Parenting and Prayers

All praise is due to Allah subhana wa ta’ala, Lord of the worlds.

Assalamualaikum wa rahmatullahi wa barakatuh, my dear brothers and sisters.

It was time for me to do my Zuhr prayers and I didn’t want to waste electricity by going into another room and switching on the air conditioning so I went into Adam and Daniel’s room which was already cool. They were playing but I asked them to do Quiet Self Control game for 10 minutes while I completed my salah.

Masha’Allah! They were very quiet and patiently waited for me to finish praying. I remember when they were younger, I used to go into a separate room to pray, locking the door behind me so they wouldn’t disturb me. But, looking back, it would have been better for me had I prayed in front of them.

I once asked a friend of mine what was the age that she started introducing her children to prayers and she said as soon as she completed her confinement period. She would put her newborn baby and her other children near to her as she prayed and it wasn’t difficult for her at all. Masha’Allah!

I believe this is the best way to write the important message of praying in children’s minds; by letting them see their parents pray from a young age. I suppose any awkwardness that occured during the fard prayer can be overcome by doing voluntary prayers instead. Allah knows best.


About Sharena

My experiences as mother to Adam and Daniel, wife, daughter , teacher, trainer and friend has enriched my life to the fullest. Life is a journey of small steps through love, tests and contentment; fulfilling our role as khalifah makes it even more challenging and satisfactory.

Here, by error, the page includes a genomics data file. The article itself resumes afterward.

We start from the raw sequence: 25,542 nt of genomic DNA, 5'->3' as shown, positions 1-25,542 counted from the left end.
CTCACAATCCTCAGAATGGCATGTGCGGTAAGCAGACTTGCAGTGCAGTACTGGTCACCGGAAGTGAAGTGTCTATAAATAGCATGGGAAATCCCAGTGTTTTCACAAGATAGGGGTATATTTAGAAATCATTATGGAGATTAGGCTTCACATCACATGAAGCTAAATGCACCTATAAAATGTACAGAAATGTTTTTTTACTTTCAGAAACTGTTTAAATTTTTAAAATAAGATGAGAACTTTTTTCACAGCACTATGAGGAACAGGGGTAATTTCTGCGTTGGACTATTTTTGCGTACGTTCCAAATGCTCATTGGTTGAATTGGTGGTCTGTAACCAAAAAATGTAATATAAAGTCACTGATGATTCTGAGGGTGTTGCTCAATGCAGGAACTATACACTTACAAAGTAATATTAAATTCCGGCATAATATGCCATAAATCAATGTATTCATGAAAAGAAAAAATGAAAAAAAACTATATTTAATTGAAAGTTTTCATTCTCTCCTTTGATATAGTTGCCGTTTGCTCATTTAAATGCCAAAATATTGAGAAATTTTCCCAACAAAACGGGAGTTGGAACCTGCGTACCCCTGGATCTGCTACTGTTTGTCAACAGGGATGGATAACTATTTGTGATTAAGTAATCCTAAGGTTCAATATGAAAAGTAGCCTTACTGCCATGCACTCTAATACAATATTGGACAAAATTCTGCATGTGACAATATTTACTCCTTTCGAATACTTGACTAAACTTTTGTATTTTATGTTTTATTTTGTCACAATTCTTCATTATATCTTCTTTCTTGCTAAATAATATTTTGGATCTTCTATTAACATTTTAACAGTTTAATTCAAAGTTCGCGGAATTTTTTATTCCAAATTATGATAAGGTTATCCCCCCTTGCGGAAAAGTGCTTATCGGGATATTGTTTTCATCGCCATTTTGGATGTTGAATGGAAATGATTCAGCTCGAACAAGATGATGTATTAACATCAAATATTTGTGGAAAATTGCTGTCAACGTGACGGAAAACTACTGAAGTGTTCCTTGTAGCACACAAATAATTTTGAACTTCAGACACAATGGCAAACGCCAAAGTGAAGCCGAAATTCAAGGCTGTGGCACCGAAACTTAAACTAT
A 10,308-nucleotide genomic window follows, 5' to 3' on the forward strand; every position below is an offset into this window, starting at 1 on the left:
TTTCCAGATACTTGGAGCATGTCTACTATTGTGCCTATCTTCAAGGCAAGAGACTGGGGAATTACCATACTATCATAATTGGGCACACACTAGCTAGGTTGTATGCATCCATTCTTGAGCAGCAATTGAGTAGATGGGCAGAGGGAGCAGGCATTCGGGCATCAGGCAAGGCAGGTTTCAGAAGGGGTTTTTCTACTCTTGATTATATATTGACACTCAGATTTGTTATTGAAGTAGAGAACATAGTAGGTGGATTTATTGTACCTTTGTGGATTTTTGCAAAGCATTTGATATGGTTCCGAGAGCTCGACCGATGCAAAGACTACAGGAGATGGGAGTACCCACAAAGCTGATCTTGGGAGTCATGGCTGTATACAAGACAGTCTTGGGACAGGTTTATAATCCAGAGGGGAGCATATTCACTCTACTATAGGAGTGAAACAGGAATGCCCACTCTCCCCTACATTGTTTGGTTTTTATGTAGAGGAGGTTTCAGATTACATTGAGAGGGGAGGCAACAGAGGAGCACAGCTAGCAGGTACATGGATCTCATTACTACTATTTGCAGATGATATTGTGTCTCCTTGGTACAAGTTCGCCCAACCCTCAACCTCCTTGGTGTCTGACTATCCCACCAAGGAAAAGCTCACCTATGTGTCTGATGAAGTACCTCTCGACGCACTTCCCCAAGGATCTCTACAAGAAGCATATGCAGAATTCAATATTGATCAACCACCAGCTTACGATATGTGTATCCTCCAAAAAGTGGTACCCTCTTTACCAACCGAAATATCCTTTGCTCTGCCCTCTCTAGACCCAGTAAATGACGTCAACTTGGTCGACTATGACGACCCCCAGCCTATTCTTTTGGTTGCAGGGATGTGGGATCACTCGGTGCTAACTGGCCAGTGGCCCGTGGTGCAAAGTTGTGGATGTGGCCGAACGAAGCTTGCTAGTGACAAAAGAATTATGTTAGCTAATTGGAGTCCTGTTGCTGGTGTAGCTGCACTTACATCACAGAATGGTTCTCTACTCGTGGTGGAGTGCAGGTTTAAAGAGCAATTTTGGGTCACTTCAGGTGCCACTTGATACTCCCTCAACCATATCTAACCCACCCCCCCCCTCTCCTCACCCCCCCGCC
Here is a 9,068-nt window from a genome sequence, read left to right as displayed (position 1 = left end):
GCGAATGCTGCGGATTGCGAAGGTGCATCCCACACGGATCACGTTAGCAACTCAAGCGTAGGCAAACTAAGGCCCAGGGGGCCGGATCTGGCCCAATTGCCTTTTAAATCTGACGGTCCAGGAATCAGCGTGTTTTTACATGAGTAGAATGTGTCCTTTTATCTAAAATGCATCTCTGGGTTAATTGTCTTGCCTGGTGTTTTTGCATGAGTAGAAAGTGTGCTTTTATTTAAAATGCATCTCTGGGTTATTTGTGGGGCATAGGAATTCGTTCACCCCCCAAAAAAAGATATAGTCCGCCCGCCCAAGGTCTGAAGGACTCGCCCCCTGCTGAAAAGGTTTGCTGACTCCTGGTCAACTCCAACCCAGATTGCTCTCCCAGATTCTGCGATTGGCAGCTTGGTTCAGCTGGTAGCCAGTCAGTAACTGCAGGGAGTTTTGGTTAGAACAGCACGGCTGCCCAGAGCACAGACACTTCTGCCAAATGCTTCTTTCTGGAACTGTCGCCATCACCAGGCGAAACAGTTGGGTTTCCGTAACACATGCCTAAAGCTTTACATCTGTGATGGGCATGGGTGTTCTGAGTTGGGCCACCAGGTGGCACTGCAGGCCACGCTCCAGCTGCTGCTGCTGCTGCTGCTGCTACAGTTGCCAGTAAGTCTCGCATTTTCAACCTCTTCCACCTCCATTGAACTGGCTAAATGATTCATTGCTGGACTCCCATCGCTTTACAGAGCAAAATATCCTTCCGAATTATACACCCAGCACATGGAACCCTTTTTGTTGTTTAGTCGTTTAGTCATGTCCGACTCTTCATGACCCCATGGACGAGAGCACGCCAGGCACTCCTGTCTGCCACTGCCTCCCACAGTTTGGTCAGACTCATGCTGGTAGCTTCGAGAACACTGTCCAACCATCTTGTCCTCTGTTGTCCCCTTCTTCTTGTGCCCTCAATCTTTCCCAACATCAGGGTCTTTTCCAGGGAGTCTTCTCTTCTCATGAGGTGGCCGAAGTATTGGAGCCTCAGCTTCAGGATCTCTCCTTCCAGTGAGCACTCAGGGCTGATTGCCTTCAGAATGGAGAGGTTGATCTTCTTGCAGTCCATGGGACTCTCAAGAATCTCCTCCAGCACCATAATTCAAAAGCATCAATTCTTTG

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2 Responses to Parenting and Prayers

  1. Huda Engku says:

    Assalamualaikum sis,

    Children SHOULD be taught about praying early to avoid them feeling that praying is hard. When they see their parents (or any other family members) pray everyday they would get used to it, they would think that if it’s hard why their parents do it, and who knows, they might be the one asking the parents how to perform salah (because children they like to copy what adults do, they like the feel of being a grown-up). Like my sister, when she was younger, she saw all her sisters and brothers sit at their our desk when we were doing homework, so she wanted to do the same and even requested for her own desk! so I suppose the theory is the same with praying because my sister while we were praying, she followed us even though we didn’t ask her to! Now she’s 11 and once a while she wakes up for qiamullail because she sees us do it, masha Allah! Children are good at copying so we as adults (parents, siblings, grands, aunts, uncles, cousins, anyone) should set good example for them to copy.


    • acespiretribe says:

      Assalamualaikum wa rahmatullahi wa barakatuh.
      Thank you, may Allah bless you for sharing. Being a good qudwa’ (example) must be a priority for every parent, other adults and older siblings. Young children have an innate regard and interest for those around them and this automatically makes the child WANT to do what the other does. Life’s journey as a parent becomes easier when we set ourselves up to be good examples for our children, Insha’Allah.

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